The winner in BULGE ’91 is determined by a comparison of the two opposing players’ accumulated victory points at the conclusion of the last game turn. Victory points are awarded to both players for the destruction of enemy steps, and for the capture or control of certain geographical objectives. Each player’s victory requirements will vary depending on the specific scenario being played.

BULGE ’91 offers the players several different historical situations when initially setting up to play the game. Besides the campaign game, scenario #3, “The Ardennes Offensive,” which covers the battle from Dec. 16 through Dec. 31 (sixteen game turns), BULGE ’91 also offers two shorter scenarios or mini-games: scenario #1, “Surprise,” which covers the initial days of the German offensive and runs from Dec. 16 through the Dec. 21 (six game turns); and scenario #2, “The Beginning of the End,” which begins on Dec. 22 and runs through Dec. 31 (ten game turns). In addition to the three scenarios, BULGE ’91 also offers a collection of optional, more detailed rules for those players who, at the expense of additional complexity, would like to increase the historical realism of the game. These “Optional” rules include: player Initiative; Special German Units; Variable Weather; Air Operations; Supply; German Fuel Supply; Task Forces and Kampfgruppen; and special Movement Options.

A PERSONAL OBSERVATION

BULGE ‘91 is an interesting little game, but ‘WACHT AM RHEIN’ (1977) it is not. It is not even BATTLE OF THE BULGE ’65, for that matter. This game, like the other titles published by Avalon Hill as part of the “Smithsonian Institute Series” of conflict simulations, is an introductory game in the truest sense of the word. The rules to the Basic Game, for example, require only one 8½” x 14” back-printed page to cover all of the essentials of play. This doesn’t mean, of course, that BULGE ’91 is automatically a terrible choice for more experienced players. The additional “Optional” rules, particularly when used en mass, do actually add a small amount of additional simulation detail to the basic game; moreover, this “Smithsonian” version, whatever its historical omissions, is reasonably fast-moving and generally enjoyable to play. Nonetheless, for players contemplating buying this title, it probably should be considered a “gateway” game on the subject of The Battle of the Bulge. Stated another way, BULGE ’91, insofar as it succeeds at all, succeeds almost exclusively as an introductory game. This is because it presents a simple, easy-to-learn game system that introduces players to the historical event of the battle, and that also quickly prepares them to move on to more complicated and historically accurate treatments of Germany’s last great offensive in the West. For this reason, I am reasonably comfortable recommending this title for the beginning or casual gamer. It wouldn’t necessarily be my first choice, but it wouldn’t be my last, either. For the grognards in the hobby, on the other hand, I am inclined to follow the lead of Borat, and emphatically say: “not so much.”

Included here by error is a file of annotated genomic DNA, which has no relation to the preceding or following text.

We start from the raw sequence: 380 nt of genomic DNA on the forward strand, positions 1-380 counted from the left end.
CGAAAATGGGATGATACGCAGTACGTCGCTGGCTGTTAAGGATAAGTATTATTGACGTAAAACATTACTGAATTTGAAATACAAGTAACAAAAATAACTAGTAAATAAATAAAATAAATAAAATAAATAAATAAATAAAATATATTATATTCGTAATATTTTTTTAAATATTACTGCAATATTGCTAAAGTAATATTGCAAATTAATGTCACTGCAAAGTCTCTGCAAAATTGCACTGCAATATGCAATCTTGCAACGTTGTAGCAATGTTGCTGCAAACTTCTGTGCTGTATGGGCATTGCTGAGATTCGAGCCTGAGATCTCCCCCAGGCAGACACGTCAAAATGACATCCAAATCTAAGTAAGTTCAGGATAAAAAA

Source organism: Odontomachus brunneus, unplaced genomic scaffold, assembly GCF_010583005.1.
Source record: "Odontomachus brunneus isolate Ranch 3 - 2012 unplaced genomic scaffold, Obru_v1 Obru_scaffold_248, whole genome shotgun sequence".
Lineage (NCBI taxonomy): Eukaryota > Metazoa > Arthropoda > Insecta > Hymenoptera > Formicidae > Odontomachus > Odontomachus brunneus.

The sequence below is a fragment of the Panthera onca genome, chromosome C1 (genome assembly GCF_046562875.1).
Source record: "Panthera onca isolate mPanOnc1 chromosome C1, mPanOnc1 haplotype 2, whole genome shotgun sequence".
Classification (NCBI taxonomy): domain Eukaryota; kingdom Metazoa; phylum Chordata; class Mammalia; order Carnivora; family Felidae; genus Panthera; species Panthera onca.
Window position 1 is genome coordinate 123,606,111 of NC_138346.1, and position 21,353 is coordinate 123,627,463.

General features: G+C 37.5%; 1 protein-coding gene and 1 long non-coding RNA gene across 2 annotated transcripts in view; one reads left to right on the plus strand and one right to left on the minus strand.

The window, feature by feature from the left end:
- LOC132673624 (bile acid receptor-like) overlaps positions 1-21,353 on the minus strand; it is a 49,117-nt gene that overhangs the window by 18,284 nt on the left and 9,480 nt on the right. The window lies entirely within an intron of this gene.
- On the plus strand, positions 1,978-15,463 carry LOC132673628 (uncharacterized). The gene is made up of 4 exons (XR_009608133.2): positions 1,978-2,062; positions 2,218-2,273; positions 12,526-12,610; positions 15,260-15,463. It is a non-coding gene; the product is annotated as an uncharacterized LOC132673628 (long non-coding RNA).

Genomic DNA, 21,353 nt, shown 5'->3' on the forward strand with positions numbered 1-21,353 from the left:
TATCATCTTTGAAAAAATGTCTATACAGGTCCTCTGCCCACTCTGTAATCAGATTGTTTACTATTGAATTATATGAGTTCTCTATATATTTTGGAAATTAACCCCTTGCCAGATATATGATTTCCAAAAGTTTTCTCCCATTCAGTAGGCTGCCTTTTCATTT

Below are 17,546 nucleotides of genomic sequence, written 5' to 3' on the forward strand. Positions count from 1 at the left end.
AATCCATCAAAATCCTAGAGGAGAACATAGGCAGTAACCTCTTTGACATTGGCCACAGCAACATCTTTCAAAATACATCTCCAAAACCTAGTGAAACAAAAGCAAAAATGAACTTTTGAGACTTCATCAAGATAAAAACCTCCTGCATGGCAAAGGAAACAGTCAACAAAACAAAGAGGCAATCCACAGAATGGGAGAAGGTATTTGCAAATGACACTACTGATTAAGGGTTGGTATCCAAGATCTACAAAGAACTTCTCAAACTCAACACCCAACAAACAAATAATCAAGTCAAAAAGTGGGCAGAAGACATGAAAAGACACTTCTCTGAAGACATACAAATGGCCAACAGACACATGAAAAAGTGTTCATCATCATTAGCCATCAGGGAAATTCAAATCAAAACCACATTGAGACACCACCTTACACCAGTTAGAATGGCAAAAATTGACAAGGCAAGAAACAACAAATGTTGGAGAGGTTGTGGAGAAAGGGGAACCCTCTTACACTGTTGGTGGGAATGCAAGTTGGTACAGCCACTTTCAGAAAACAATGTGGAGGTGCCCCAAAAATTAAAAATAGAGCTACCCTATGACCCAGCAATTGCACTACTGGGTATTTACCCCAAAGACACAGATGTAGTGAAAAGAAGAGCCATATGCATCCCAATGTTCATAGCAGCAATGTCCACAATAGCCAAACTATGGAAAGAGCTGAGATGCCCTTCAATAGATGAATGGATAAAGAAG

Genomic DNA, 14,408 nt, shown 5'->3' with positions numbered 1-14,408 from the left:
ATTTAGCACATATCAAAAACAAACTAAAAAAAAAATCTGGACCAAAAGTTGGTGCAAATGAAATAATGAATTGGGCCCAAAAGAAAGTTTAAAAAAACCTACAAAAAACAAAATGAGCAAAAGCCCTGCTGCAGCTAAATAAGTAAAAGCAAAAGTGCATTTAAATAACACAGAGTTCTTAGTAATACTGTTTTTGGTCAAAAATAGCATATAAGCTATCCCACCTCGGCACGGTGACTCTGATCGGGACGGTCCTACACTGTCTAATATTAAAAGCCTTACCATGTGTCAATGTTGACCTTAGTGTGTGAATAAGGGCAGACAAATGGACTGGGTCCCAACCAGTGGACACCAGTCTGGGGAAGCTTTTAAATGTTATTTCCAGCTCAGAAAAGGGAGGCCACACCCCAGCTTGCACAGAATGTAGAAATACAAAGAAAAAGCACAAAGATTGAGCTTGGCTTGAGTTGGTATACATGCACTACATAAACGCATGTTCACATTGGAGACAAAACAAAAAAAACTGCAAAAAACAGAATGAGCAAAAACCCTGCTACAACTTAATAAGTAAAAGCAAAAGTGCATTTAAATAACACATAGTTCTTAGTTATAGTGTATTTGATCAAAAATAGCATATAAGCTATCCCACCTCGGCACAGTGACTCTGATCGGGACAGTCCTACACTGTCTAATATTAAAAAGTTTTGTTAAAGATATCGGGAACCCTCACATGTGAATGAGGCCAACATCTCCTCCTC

Design Characteristics:

  • Time Scale: 1 day (24 hours) per game turn
  • Map Scale: 5 miles per hex
  • Unit Size: division/brigade/regiment/task force/battle group
  • Unit Types: armor/panzer, panzer grenadier, armored cavalry, infantry, paratroops, commandos, and information markers
  • Number of Players: two
  • Complexity: low
  • Solitaire Suitability: above average
  • Average Playing Time: 2 - 5 hours (depending on scenario)

Game Components:

  • One 14” x 22” hexagonal grid, hard-backed Map Board (with Turn Record Track, Terrain Effects Chart, Weather Chart, Allied Air Allocation Chart, German Air Allocation Chart, German Paradrop Chart, and Movement and Combat Quick Reference Guides incorporated)
  • 112 ⅝” back-printed cardboard Counters
  • 90 ½” back-printed cardboard Counters
  • One 8½” x 14” back-printed Rules Sheet
  • One 5½” x 8½” Battle Manual (with Historical Background Information, Scenario Set-Up Instructions, and Quick Reference Tables incorporated)
  • One 8½” x 11” German Order of Appearance Card (with German Fuel reserves Track incorporated)
  • One 8½” x 11” Allied Order of Appearance Card (with Weather Table incorporated)
  • Two ten-sided Dice (one blue and one red)
  • One 5½” x 8½” Avalon Hill Postal Order Form
  • One 3½” x 6½” Avalon Hill Customer Response Card
  • One 17” x 11½” x 2” Game Box with two cardboard Storage Trays

Recommended Reading

See my blog post Book Reviews of most of these titles; all six of which are strongly recommended for those readers interested in further historical background.



THE WEST POINT ATLAS OF AMERICAN WARS (Complete 2-Volume Set); edited by Brigadier General Vincent J. Esposito; Frederick A. Praeger, Inc. (1959); ASIN: B000MTBTEU